November 14, 2016

How to Drop the Mental Burdens That Weigh You Down

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There was a man walking down a busy street. In one hand, he carried a bag of bricks; in the other, a bag of rocks. Attached to his belt were little bags of dirt and each of his pockets were full of sharp stones. If that weren’t enough, on his back, he carried a nap sack filled with sand.

A woman watched him walking with his heavy load and asked him, “Why are you carrying that bag of bricks?” The man answered, “I don’t know. I didn’t know that I was carrying it,” and then he dropped the bag of bricks.

As he continued walking, another person stopped him and said, “Why are you lugging that bag of rocks?” To which the man responded, “I’m not sure. I didn’t know that I was lugging it,” and then he dropped the bag of rocks. He noticed he felt a little lighter.

Moments later, another person approached him and asked him why he had bags of dirt tied to his waist. The man paused and said, “I didn’t know that I was carrying them. They certainly have been wearing me down.” Then he released the bags one by one to the ground.

As the man continued his walk, others made him aware of the burdens he was carrying – the stones in his pockets and the nap sack filled with sand on his back. As he became conscious of each burden, he discarded them, eventually becoming a free man.

The point of this old story is that the rocks, bricks, stones, dirt or sand were not his true burden. It was the fact that he was unaware that he was carrying these burdens which was his real burden.

When he became cognizant of that fact, he dropped his burdens and became a free man. Think of some of the mental burdens that you carry around: worry, guilt, envy, pride, sarcasm, resentment, cynicism, blaming others, self-doubt, anger, negative thinking. Why would you carry these burdens, when by dropping them from your mind, you can become free? Consider the mental, physical, emotional, and spiritual drain they have had on you.

Should you decide to “drop them,” here are 3 steps to help get you started:

Step #1) Pick a mental burden and decide to be without it for a day. For example: Say you feel worried about something that “may” happen in the future. Decide to not allow any thoughts of that worry to enter your conscious mind for a whole day. Whenever you begin to worry about this “possible” event, brush it aside and immediately begin to concentrate on something else.

Step #2) Fight your ego or “lower self” which maintains that you must think of this worry. That is false. You never have to worry about anything. You can be concerned or alerted to something, but to worry about something means that you have tied a story to your thought. You choose to worry.

Here is a good example of what I mean by choosing to worry. Imagine that you get an invitation to a party that will be held in two weeks. It’s a big party, and you call the hostess to tell her that you will attending. During the conversation you find out that someone whom you really don’t like has also been invited.

As you hang up, just the mere thought of possibly seeing or – even worse – being forced to interact with this person ties your stomach up in knots. You feel miserable. You can’t seem to stop thinking about this horrible situation. You worry about what you will say and what will “that person” say or do, etc.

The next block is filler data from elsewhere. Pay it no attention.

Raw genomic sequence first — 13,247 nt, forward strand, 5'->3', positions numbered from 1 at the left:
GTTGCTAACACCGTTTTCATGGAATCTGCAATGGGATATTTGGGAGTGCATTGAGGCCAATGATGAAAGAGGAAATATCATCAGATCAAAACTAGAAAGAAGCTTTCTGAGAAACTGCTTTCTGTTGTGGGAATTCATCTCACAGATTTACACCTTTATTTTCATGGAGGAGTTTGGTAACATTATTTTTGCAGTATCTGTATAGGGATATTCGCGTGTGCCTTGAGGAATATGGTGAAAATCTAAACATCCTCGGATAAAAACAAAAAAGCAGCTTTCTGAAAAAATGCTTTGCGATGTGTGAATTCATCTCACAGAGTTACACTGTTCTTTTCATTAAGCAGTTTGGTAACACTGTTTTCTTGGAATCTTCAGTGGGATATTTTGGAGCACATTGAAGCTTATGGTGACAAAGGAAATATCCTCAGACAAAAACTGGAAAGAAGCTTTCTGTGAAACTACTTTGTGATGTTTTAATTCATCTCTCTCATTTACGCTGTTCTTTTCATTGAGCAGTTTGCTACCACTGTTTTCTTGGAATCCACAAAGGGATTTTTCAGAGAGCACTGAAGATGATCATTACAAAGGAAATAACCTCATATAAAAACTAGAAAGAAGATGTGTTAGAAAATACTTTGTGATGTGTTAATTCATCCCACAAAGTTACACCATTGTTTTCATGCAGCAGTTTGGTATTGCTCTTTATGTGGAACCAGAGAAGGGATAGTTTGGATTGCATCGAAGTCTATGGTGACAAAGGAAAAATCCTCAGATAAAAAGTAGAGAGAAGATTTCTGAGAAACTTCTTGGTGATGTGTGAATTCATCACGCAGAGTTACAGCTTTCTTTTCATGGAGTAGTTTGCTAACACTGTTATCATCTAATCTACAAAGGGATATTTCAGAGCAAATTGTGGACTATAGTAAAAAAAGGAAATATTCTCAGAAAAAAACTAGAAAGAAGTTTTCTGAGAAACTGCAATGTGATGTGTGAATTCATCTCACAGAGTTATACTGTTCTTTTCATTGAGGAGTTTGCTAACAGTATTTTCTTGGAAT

However, a few moments later, you realize that your favorite television show is about to start and you turn on the tube and watch it. Not once during the show did you think about the party or “that person.”

Now when the television show is over, the worry/anger/fear about the party returns. But wait! Where were these emotions – these horrible thoughts – while you were watching the TV? As soon as the show was over you CHOSE to worry/be angry/feel jealous just like you would CHOOSE to put on a different top or shoes. You CHOOSE what you worry about. So stop that! Why carry that burden of worry?

Step #3) At the end of the day, examine how you feel. At first, it may have been a challenge to drop the burden of (in this case) worry – but as the day progressed, it got easier. How do you feel now?

Could you do this again tomorrow with the same burden or a new one? It’s a choice as to whether or not you will honestly look at yourself and analyze how false burdens have created and affected your current life.

Should you choose to continue to carry these burdens, they will create a chain of misery like the one worn by Jacob Marley in Dickens’ A Christmas Carol. “I made it link by link; yard by yard. I girded it on by my own free will and of my own free will I wore it,” said Marley.

Break the chain now. Refuse to carry these mental burdens by working on yourself, applying self-study and then taking action.

No one understands your burdens and why you have them better than you. No person, no teaching, no seminar or book can release these burdens for you. They may give you ideas as to why you carry these burdens, but you will only receive a variety of conflicting opinions. You have to do the work yourself. It can be done.

Imagine the day when one of these burdens appear and you say, “I’m not going to pick you up. I don’t need you anymore.”

Copyright: You can reprint or repost this to your own blog or website but you must include the following: ©2016 Bob Garner. Used by Permission. Originally posted on

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Known as a guy who took a dream and turned it into reality, Bob Garner is a successful business person, author and funny motivational speaker who speaks for Fortune 1000 corporations on personal and professional development.

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